CD97 is a multifunctional leukocyte receptor with distinct roles in human cancers (Review)

Michael Safaee*, Aaron J. Clark, Michael E. Ivan, Michael C. Oh, Orin Bloch, Matthew Z. Sun, Taemin Oh, Andrew T. Parsa

*Corresponding author for this work

Research output: Contribution to journalReview articlepeer-review

25 Scopus citations

Abstract

G-protein coupled receptors (GPCRs) represent the most diverse and biologically ubiquitous protein receptors. The epidermal growth factor seven-span transmembrane (EGF-TM7) family consists of adhesion GPCRs with a diverse functional repertoire. CD97 is the most broadly expressed member with roles in cell adhesion, migration and regulation of intercellular junctions. CD97 is also expressed in a variety of human malignancies including those of the thyroid, stomach, colon and brain. CD97 confers an invasive phenotype and has been shown to correlate with tumor grade, lymph node invasion, metastatic spread and overall prognosis. More recently, CD97 was found to signal through Gα12/13, resulting in increased RHO-GTP levels. Proven roles in tumor invasion and signaling make CD97 an exciting novel therapeutic target. In this review, we will discuss the structure and function of this receptor, with a specific focus on its mechanistic significance in neoplastic diseases.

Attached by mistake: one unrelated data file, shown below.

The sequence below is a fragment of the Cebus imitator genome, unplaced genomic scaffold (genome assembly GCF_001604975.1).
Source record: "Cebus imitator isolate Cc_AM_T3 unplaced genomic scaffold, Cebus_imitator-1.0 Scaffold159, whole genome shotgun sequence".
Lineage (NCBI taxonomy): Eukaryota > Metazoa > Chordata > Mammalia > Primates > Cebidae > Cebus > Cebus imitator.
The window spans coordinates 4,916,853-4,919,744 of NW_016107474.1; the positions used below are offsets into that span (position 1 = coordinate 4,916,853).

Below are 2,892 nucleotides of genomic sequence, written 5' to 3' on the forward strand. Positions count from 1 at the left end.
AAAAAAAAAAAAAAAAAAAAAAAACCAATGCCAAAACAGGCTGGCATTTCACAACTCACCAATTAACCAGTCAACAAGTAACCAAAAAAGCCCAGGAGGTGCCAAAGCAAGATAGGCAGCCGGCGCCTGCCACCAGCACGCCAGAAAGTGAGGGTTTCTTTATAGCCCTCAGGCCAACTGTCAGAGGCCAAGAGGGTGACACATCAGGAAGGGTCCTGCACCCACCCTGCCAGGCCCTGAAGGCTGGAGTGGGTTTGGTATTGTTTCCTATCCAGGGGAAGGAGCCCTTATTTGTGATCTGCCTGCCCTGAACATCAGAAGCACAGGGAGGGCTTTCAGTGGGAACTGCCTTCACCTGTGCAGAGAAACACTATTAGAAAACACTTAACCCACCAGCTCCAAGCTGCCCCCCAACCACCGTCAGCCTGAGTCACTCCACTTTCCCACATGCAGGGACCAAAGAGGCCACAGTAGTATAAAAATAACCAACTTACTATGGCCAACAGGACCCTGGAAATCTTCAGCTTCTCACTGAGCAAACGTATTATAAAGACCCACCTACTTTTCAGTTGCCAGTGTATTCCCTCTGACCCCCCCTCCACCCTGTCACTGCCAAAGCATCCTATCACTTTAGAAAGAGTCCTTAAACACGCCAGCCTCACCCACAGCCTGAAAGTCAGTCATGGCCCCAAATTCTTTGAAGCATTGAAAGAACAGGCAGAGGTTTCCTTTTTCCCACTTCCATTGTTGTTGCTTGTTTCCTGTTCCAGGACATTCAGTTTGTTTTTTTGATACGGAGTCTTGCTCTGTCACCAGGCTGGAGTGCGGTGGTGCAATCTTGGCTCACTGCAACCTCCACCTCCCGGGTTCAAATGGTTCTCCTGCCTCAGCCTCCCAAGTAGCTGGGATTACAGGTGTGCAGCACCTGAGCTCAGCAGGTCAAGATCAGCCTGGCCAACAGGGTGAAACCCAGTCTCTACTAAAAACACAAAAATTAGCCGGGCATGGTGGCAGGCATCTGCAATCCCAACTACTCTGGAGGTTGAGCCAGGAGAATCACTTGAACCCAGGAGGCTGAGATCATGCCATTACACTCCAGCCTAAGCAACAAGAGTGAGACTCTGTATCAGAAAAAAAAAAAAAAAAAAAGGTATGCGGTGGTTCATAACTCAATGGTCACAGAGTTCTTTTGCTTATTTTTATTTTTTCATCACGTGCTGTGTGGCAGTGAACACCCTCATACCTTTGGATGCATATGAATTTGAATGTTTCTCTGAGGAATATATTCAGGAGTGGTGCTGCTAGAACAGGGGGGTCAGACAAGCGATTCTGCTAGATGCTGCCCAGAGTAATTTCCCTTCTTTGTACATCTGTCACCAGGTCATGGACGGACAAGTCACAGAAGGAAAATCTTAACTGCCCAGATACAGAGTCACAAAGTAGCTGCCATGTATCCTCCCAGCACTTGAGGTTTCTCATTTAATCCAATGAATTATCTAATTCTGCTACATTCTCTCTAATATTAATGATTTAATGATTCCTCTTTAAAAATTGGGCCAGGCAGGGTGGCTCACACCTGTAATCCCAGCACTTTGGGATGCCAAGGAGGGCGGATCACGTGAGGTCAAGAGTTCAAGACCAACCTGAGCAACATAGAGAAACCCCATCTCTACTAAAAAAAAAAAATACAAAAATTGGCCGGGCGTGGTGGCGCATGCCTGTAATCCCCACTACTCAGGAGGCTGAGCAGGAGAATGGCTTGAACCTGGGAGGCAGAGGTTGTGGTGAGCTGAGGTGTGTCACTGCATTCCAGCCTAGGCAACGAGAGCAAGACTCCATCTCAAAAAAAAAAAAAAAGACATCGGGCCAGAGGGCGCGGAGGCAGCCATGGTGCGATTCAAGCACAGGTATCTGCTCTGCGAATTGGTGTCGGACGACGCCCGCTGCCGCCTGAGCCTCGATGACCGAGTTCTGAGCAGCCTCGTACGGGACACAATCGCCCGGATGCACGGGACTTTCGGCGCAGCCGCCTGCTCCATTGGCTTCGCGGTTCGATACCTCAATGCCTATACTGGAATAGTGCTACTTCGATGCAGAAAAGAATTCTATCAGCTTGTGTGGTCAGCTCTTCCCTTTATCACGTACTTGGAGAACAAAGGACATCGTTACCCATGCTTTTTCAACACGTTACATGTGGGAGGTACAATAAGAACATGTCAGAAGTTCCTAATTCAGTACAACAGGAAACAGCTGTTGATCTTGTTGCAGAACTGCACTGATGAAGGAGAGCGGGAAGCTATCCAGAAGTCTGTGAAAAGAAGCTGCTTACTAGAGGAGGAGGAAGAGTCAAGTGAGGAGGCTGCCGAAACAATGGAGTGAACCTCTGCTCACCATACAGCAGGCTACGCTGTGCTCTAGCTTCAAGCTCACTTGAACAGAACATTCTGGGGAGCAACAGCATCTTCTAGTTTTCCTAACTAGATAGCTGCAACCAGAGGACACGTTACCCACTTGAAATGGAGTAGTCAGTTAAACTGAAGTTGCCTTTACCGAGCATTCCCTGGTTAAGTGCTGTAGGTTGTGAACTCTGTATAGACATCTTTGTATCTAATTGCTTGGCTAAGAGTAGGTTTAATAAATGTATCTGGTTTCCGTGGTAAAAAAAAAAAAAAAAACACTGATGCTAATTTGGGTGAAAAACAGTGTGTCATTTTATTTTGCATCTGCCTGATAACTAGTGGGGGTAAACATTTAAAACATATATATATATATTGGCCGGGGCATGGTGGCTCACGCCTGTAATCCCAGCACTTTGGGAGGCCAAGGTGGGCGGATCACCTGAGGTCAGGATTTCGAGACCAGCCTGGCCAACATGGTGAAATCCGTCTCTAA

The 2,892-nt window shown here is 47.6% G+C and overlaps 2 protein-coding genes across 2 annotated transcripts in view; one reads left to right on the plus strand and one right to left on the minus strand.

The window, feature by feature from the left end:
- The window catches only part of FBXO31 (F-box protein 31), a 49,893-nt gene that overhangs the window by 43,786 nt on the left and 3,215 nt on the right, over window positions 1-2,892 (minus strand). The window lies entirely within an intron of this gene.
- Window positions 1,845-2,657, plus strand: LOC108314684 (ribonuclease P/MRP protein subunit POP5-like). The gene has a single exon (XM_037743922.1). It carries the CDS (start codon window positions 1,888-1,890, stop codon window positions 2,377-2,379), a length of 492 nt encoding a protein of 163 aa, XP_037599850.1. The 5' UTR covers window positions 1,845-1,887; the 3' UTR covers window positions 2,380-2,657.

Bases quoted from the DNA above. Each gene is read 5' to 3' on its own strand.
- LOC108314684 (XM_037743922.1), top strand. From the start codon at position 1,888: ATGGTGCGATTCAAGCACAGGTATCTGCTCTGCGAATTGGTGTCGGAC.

Original languageEnglish (US)
Pages (from-to)1343-1350
Number of pages8
JournalInternational journal of oncology
Volume43
Issue number5
DOIs
StatePublished - Nov 2013

Keywords

  • CD97
  • Cancer
  • EGF-TM7
  • Invasion

ASJC Scopus subject areas

  • Oncology
  • Cancer Research

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